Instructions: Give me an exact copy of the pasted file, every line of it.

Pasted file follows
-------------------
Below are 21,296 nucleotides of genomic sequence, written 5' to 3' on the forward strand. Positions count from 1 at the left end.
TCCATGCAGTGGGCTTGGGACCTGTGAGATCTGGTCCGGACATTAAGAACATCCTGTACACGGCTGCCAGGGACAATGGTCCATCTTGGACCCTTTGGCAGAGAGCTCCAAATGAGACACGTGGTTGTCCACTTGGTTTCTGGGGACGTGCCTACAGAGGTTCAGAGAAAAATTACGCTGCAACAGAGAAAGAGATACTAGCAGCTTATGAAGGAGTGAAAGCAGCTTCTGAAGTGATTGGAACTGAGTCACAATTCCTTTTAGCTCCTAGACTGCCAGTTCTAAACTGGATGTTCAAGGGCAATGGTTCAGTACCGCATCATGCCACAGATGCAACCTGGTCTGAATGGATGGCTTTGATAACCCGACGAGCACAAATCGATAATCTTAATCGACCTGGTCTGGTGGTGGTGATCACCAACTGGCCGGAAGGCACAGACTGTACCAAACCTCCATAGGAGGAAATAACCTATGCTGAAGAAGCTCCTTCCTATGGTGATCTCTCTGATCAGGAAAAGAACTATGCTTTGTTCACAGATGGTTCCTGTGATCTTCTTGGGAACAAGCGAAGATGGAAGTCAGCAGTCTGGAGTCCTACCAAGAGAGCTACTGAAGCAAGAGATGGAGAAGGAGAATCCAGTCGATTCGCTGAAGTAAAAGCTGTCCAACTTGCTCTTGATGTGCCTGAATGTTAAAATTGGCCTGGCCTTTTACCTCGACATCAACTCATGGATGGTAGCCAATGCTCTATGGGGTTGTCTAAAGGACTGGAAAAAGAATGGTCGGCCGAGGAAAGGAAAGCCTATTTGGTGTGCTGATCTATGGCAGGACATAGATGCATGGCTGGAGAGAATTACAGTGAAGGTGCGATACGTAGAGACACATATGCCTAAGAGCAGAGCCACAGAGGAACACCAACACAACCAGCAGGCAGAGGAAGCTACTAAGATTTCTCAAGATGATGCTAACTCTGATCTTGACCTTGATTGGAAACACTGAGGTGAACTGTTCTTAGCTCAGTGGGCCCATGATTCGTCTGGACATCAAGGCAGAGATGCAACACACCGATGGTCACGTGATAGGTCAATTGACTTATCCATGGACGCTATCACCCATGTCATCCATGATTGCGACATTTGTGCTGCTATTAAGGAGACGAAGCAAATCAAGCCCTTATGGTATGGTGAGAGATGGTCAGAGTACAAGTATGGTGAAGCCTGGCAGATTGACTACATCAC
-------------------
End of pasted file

Below are 21,296 nucleotides of genomic sequence, written 5' to 3' on the forward strand. Positions count from 1 at the left end.
TCCATGCAGTGGGCTTGGGACCTGTGAGATCTGGTCCGGACATTAAGAACATCCTGTACACGGCTGCCAGGGACAATGGTCCATCTTGGACCCTTTGGCAGAGAGCTCCAAATGAGACACGTGGTTGTCCACTTGGTTTCTGGGGACGTGCCTACAGAGGTTCAGAGAAAAATTACGCTGCAACAGAGAAAGAGATACTAGCAGCTTATGAAGGAGTGAAAGCAGCTTCTGAAGTGATTGGAACTGAGTCACAATTCCTTTTAGCTCCTAGACTGCCAGTTCTAAACTGGATGTTCAAGGGCAATGGTTCAGTACCGCATCATGCCACAGATGCAACCTGGTCTGAATGGATGGCTTTGATAACCCGACGAGCACAAATCGATAATCTTAATCGACCTGGTCTGGTGGTGGTGATCACCAACTGGCCGGAAGGCACAGACTGTACCAAACCTCCATAGGAGGAAATAACCTATGCTGAAGAAGCTCCTTCCTATGGTGATCTCTCTGATCAGGAAAAGAACTATGCTTTGTTCACAGATGGTTCCTGTGATCTTCTTGGGAACAAGCGAAGATGGAAGTCAGCAGTCTGGAGTCCTACCAAGAGAGCTACTGAAGCAAGAGATGGAGAAGGAGAATCCAGTCGATTCGCTGAAGTAAAAGCTGTCCAACTTGCTCTTGATGTGCCTGAATGTTAAAATTGGCCTGGCCTTTTACCTCGACATCAACTCATGGATGGTAGCCAATGCTCTATGGGGTTGTCTAAAGGACTGGAAAAAGAATGGTCGGCCGAGGAAAGGAAAGCCTATTTGGTGTGCTGATCTATGGCAGGACATAGATGCATGGCTGGAGAGAATTACAGTGAAGGTGCGATACGTAGAGACACATATGCCTAAGAGCAGAGCCACAGAGGAACACCAACACAACCAGCAGGCAGAGGAAGCTACTAAGATTTCTCAAGATGATGCTAACTCTGATCTTGACCTTGATTGGAAACACTGAGGTGAACTGTTCTTAGCTCAGTGGGCCCATGATTCGTCTGGACATCAAGGCAGAGATGCAACACACCGATGGTCACGTGATAGGTCAATTGACTTATCCATGGACGCTATCACCCATGTCATCCATGATTGCGACATTTGTGCTGCTATTAAGGAGACGAAGCAAATCAAGCCCTTATGGTATGGTGAGAGATGGTCAGAGTACAAGTATGGTGAAGCCTGGCAGATTGACTACATCAC